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Chambers County studies nature- and agri-tourism

By Amy Condon
Strategy Team Recommendations
CHAMBERS COUNTY– The Strategy Team included Dr. Bob Randall, founder of Houston’s Urban Harvest; Amos Cooper, Assistant Area Manager, and Monique Slaughter, Natural Resource Specialist, Texas Parks and Wildlife Department; Miles Phillips, State Program Leader-Nature Tourism, Texas Agrilife Extension Service; Kristina Hardwick, Public Outreach Specialist, Houston-Galveston Area Council; and Will Abberger, Conservation Finance Associate Director, The Trust for Public Land.
The Strategy Exchange produced a series of recommended actions, some of which were overarching tools, such as:
Promoting the Greenprint as a unified conservation vision for Chambers County; Establishing a web-based site for the county and municipalities to use the Greenprint for planning purposes;
Increasing access to information and resources through a variety of venues; Creating small, manageable demonstration projects to achieve success and build upon them; Diversifying agricultural and tourism activities for sustainable economic development; Providing youth education in natural environment and agriculture to raise the next generation of leaders; and,
Increasing the County’s capacity for grantwriting, marketing and technology.
Specific strategies advanced by the Exchange Team involved the following:

Educating those who want to produce alternative products;
Helping youth develop an interest in farming;
Helping existing farmers who want to explore alternative markets;
Conducting an inventory of existing nature-based tourism opportunities;
Providing resources to landowners interested in creating nature-based experiences;
Earmarking existing funds to hire a wildlife/nature marketing and development professional;
Forming a landowner wildlife cooperative educational group;
Investigating and prioritizing land conservation and enhanced access funding program for Chambers County;
Establishing a dedicated source of county funding for land conservation and enhanced access;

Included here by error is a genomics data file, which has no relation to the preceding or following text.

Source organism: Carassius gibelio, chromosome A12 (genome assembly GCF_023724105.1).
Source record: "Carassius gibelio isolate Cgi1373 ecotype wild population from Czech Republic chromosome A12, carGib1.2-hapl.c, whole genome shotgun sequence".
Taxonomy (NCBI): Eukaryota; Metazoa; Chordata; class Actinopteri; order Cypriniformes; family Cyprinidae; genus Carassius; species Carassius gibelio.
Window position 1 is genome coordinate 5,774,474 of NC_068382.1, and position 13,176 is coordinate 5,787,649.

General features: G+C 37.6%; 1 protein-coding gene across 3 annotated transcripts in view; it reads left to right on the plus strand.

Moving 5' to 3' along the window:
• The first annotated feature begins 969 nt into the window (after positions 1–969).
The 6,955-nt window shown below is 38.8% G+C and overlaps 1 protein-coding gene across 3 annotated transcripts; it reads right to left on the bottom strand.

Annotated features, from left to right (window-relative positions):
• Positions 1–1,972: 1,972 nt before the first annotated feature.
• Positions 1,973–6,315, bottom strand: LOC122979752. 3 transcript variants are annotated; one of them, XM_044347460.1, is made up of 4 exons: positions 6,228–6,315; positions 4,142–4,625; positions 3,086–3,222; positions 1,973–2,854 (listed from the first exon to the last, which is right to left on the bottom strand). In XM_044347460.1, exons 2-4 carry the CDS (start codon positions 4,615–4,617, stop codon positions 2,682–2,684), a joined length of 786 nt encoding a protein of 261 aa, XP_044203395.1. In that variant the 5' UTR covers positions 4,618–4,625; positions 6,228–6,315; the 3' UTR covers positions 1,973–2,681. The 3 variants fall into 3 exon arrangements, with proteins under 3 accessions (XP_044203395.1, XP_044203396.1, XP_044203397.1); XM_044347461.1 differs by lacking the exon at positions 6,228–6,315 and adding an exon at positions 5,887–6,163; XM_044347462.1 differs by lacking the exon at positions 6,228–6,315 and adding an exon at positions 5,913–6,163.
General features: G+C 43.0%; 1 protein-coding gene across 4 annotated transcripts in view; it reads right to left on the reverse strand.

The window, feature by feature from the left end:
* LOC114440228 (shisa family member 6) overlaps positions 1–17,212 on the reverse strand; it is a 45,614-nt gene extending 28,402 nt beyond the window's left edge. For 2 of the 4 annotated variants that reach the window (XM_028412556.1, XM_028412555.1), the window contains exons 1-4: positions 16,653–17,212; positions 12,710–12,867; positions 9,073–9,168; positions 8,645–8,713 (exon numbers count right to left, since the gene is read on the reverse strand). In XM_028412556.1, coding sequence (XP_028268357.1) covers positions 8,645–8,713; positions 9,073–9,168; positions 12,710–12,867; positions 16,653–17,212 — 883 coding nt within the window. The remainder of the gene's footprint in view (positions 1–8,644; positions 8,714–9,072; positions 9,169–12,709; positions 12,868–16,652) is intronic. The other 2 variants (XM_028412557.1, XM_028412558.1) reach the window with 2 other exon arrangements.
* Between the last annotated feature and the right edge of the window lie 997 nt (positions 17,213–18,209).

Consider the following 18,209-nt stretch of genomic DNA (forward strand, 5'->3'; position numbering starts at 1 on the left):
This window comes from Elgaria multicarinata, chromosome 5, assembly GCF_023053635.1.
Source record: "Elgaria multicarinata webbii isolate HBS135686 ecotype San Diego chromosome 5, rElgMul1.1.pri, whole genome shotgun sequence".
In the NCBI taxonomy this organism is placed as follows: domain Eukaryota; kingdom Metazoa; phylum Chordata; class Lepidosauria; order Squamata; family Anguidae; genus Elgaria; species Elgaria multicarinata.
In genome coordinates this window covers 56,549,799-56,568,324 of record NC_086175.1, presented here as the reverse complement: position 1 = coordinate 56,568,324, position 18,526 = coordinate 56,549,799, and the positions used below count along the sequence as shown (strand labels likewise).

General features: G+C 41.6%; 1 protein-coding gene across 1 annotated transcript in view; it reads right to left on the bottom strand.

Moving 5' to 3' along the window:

Establishing dedicated funding in municipalities to leverage county, state and federal dollars for recreational access and conservation;
Providing information to landowners who could benefit from land conservation techniques;
Surveying industrial/corporate properties to assess the amount habitat land owned and managed by businesses;
Conducting a connectivity analysis of corporate lands for encouraging habitat linkages;
Establishing a county awards program for corporate stewardship; and
Reviewing subdivision guidelines at the municipal and county levels to ensure compatibility with habitat protection.
TPL will be combining the Strategy Exchange Report with a Conservation Funding Feasibility Analysis and the Greenprint Maps into a comprehensive Chambers County Greenprint for Growth report that, ultimately, will be presented to the County leadership for consideration.
The Trust for Public Land (TPL) conserves land for people to enjoy as parks, gardens and other natural places, ensuring livable communities for generations to come. To learn more about the Chambers County Greenprint for Growth, contact Linda Shead at TPL’s Coastal and Southeast Texas Field Office, 713-226-7200, or at linda.shead@tpl.org.
The Chambers County Greenprint for Growth and Conservation Project was funded primarily by a grant from the Coastal Coordination Council, pursuant to National Oceanic and Atmospheric Administration Award No. NA06NOS4190219, with additional support from the Galveston Bay Estuary Program of the Texas Commission on Environmental Quality, and the Houston Endowment.